Flag Of Honour: made it 73 elite winners as a sire for Galileo

Compare with last year, when the tally was 17 at the same stage, including five in the space of the week between Irish Champions Weekend and the St Leger, during which Capri and Order Of St George completed the Anglo-Irish St Leger double and Decorated Knight, Happily and Hydrangea earned laurels at Leopardstown and the Curragh.

To give a glimpse behind the curtain, we at the Racing Post prepared our coverage of Galileo's landmark 73rd Group 1 winner after Clemmie became number 70 with her thrilling triumph in the Cheveley Park Stakes last September, believing the feat to be just around the corner. It took nearly a year for the roll of honour to grow by three.

How to explain this? First of all, we must accept that Galileo is perfectly entitled to display varying degrees of dominance and it might just be that a remarkably bountiful year in 2017 has been followed by an unusually leaner season to effect a jarringly stark juxtaposition.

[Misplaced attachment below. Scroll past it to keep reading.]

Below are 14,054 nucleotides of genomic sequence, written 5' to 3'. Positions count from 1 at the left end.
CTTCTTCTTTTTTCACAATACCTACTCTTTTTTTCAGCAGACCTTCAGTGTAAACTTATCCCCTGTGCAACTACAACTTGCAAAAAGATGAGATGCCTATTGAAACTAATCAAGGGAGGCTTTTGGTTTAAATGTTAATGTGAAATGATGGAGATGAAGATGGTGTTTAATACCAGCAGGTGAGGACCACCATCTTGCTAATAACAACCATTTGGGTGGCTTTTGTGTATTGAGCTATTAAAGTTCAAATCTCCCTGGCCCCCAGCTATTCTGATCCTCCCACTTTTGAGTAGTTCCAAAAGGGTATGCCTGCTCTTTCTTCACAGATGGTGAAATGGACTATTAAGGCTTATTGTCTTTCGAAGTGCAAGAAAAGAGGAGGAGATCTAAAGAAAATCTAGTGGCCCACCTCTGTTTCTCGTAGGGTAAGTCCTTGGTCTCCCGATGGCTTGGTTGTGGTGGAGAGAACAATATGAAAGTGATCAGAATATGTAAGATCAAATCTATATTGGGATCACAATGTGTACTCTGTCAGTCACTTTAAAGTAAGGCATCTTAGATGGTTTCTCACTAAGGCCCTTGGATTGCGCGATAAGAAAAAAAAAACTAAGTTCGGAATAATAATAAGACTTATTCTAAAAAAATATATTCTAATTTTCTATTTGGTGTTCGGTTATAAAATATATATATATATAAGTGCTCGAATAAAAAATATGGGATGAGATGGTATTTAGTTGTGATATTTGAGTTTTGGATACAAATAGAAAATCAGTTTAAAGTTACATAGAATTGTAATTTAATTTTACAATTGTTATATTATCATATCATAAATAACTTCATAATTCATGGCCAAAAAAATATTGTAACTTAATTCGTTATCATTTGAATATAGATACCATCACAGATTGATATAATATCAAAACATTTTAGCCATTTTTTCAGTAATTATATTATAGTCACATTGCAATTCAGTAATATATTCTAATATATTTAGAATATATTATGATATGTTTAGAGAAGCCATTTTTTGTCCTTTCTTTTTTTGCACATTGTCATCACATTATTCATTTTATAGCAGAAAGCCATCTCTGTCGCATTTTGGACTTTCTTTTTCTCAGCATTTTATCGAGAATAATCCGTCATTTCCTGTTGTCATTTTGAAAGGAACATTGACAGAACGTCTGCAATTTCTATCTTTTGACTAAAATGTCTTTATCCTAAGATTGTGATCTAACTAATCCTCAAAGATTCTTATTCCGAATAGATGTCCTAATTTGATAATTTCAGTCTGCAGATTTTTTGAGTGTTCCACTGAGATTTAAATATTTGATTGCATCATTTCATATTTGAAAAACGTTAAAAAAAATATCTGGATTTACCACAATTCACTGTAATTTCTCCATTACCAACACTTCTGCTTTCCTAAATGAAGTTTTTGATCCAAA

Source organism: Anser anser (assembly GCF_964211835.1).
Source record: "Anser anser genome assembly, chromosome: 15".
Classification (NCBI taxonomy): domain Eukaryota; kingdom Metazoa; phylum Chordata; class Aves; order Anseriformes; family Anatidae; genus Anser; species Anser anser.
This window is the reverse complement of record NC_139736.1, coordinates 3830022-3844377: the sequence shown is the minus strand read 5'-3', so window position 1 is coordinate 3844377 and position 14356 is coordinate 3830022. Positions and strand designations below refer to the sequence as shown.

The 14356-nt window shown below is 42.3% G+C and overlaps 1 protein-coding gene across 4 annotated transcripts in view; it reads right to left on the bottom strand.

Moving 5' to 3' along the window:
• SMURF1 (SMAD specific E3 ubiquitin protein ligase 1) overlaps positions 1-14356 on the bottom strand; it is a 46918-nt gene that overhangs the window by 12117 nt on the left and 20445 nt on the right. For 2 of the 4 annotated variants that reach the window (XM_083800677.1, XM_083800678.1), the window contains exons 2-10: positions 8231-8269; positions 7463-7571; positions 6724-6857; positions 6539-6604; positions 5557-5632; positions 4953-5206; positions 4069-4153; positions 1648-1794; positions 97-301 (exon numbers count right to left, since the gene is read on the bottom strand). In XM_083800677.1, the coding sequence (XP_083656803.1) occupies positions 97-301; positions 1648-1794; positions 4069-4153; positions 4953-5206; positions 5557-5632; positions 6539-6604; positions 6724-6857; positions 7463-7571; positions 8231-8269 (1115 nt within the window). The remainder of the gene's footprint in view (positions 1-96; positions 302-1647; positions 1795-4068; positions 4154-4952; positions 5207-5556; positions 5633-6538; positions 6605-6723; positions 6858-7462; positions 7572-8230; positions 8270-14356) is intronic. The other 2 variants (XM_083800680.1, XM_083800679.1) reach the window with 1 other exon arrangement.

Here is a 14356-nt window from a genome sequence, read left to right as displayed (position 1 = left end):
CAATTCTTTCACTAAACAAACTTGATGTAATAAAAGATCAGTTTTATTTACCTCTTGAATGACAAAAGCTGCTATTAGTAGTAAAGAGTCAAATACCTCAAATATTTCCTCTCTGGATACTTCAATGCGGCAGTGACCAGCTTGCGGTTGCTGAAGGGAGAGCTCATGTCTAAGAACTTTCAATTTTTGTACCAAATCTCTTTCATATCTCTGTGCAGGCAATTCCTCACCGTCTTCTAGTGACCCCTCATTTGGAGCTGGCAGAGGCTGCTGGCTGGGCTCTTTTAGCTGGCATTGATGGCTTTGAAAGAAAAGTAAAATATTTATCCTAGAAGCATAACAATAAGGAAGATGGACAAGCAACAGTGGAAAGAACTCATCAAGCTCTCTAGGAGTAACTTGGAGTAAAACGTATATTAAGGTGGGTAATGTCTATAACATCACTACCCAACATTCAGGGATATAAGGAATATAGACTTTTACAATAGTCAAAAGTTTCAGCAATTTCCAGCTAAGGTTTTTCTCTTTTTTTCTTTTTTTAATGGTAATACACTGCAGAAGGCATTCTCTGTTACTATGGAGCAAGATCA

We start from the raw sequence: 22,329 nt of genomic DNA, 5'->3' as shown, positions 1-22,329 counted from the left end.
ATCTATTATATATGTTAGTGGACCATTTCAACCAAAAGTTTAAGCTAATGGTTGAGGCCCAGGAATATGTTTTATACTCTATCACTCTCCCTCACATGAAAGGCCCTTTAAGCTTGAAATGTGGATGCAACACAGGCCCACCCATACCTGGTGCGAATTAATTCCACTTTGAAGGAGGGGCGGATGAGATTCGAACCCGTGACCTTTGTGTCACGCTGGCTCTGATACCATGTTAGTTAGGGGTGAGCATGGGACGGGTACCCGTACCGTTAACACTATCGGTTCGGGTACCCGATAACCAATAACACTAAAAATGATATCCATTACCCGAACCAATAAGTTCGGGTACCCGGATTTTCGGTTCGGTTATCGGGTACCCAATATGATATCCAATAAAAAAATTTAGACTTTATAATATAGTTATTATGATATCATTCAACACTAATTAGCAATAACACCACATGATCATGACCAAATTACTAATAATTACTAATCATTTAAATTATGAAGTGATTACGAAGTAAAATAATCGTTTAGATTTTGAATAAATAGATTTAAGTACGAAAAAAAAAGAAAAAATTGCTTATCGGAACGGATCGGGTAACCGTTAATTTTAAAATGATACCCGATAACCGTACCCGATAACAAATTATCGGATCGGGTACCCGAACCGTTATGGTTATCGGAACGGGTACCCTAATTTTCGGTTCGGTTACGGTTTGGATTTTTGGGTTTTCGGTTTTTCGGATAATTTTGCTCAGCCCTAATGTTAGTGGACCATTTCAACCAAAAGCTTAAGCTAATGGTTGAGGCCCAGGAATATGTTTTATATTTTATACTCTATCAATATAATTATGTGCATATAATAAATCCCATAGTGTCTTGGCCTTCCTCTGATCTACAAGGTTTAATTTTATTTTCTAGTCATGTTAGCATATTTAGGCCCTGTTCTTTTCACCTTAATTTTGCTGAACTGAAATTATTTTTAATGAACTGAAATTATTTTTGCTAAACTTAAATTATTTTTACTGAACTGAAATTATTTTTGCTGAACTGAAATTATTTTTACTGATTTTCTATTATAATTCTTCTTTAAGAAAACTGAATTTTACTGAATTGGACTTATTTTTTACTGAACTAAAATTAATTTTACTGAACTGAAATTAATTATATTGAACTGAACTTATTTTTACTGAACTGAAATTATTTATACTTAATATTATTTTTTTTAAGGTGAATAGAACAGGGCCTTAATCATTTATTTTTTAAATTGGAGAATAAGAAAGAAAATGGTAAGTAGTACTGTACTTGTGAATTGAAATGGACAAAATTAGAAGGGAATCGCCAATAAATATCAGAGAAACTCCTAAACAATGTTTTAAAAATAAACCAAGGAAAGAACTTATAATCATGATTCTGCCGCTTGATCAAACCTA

As recently as 2015, Galileo had recorded five Group 1 winners in Britain and Ireland up to the St Leger, and in 2013 there were just two in the same period. But 2016 was another beanfeast, with 12 recorded between those seasonal goalposts. 

We might also remember that the supersire's fortunes are entwined with those of Aidan O'Brien, who has the largest share of his progeny in his care. O'Brien has sent out eight Group 1 winners in Britain and Ireland this year, compared with 17 up to the same point in 2017, the difference due in part to a virus that swept through Ballydoyle in recent months.